Single Sign On
We don’t want to have to do identity management (joiners, movers, leavers) in the Modernisation Platform. To avoid this we use AWS single sign on (SSO), with AuthO (authentication and authorization as a service) and our GitHub organisation teams to manage access to environments.
1. SSO Auth0 GitHub authentication
- Users access the SSO login portal via the link https://moj.awsapps.com/start. This URL is hosted via the AWS SSO component.
- AWS SSO is configured to use Auth0 as an application and sets the associated Application ACS URL. Auth0 will be the primary authentication endpoint providing the SSO with GitHub via SAML 2.0.
- AWS SSO redirects users to an Auth0 SSO URL login page. Auth0 is configured to used GitHub as its IDP (Identity Provider) and prompts users to authenticate using their GitHub credentials. If authentication is successful (or if the user is already authenticated on Auth0, this step will be skipped) Auth0 sends an encoded SAML response to the browser.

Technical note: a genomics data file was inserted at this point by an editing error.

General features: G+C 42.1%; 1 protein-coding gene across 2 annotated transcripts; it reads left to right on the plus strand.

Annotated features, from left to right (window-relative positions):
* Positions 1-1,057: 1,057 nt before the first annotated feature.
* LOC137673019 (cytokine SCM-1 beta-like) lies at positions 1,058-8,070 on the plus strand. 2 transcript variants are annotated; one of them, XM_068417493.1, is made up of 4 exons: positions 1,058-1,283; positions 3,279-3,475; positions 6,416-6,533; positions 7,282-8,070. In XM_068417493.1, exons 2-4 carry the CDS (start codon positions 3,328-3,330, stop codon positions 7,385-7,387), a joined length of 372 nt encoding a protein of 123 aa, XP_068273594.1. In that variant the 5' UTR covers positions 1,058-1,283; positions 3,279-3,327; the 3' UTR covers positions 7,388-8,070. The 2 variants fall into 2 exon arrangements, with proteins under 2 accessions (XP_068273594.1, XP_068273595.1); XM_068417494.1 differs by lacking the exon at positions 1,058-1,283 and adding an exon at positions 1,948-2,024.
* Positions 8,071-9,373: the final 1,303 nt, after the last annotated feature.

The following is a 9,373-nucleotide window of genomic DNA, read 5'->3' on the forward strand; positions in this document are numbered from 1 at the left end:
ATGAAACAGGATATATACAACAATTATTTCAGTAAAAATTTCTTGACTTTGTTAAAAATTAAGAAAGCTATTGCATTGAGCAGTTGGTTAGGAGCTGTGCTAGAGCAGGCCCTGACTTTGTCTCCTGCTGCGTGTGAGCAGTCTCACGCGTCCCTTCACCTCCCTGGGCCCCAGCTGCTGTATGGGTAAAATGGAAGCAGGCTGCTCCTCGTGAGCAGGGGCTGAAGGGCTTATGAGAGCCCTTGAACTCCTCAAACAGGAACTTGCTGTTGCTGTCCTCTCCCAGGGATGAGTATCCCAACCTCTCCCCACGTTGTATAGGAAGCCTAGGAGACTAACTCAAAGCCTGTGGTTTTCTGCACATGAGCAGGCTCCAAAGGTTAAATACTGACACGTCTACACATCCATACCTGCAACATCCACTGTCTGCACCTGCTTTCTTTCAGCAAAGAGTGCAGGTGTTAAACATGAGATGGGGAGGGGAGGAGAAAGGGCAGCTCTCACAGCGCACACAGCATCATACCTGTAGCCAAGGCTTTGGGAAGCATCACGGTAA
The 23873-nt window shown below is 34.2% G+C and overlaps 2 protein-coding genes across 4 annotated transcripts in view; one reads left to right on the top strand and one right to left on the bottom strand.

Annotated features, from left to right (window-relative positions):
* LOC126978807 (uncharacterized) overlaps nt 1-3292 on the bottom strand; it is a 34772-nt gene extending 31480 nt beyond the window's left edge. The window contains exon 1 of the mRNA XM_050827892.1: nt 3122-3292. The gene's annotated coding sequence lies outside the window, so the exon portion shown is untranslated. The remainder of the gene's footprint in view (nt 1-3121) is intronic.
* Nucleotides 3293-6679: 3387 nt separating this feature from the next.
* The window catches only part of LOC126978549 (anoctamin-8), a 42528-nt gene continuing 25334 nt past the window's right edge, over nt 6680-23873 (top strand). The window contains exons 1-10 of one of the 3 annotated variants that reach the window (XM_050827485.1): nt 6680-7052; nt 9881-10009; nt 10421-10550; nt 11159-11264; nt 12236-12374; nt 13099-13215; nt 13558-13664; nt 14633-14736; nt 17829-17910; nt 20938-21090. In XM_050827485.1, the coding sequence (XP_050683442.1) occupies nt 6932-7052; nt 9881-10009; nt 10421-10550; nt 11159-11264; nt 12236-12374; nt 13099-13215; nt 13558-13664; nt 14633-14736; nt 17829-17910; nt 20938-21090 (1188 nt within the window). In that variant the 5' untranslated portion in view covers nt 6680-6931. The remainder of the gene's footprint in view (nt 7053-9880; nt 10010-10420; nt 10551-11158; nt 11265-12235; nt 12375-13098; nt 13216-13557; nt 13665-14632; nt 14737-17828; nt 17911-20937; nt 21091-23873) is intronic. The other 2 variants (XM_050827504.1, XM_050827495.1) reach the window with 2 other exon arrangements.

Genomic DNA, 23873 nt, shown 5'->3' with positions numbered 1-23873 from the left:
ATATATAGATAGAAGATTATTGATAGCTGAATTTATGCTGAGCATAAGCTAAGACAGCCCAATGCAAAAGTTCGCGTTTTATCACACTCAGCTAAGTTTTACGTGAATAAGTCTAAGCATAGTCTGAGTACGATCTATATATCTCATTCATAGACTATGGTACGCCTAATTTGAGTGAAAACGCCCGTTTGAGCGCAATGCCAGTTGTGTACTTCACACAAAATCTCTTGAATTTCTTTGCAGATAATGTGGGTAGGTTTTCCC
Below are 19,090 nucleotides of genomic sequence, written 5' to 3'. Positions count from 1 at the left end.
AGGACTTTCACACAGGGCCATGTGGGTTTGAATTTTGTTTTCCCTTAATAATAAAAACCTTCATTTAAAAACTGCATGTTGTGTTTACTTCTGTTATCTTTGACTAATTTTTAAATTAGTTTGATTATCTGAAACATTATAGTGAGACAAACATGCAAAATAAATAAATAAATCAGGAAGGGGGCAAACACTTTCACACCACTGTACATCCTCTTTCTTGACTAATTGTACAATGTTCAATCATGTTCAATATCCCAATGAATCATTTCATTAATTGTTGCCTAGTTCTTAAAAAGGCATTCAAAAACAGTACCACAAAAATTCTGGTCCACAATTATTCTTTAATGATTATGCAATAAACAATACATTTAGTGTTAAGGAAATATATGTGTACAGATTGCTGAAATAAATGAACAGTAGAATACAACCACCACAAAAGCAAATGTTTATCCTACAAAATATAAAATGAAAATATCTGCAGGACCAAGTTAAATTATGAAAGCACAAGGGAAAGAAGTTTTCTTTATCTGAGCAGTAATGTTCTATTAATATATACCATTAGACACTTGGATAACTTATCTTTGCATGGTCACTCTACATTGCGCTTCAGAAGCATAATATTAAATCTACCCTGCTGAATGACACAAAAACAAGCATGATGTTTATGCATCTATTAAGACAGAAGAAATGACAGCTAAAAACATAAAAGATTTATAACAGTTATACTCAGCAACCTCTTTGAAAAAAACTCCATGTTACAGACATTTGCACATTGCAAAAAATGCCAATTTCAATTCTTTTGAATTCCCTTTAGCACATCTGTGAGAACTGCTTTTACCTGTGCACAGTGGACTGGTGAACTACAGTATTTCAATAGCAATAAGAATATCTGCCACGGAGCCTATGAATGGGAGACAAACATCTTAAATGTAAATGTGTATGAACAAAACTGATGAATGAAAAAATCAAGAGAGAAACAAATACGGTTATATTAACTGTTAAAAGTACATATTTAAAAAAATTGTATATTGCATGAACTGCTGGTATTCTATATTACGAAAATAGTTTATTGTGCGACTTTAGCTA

- The browser sends the SAML response (SAML Assertion) to AWS SSO (service provider for verification). Once verified, the user is able to login to the AWS SSO portal.
2. System for Cross-domain Identity Management (SCIM) SSO
- AWS SSO provides support for SCIM v2.0 standard. SCIM keeps your AWS SSO identities in sync with identities from your IdP (GitHub).
- A scheduled Lambda job (index.js) is used for SCIM provisioning from GitHub. A nodejs script uses the the GitHub API package Octokit to sync GitHub Groups and users to AWS SSO. It does this by calling the AWS SSO SCIM endpoint.
- SCIM will populate AWS SSO Groups and users with the GitHub data.
3. SSO Permission Sets
- A permission set is a collection of administrator-defined policies that AWS SSO uses to determine a user’s effective permissions to access a given AWS account. The root permissions sets are managed in the sso-admin-permission-sets.tf file.
- The permission set is mapped using Terraform to the associated AWS account as part of the baseline workflow.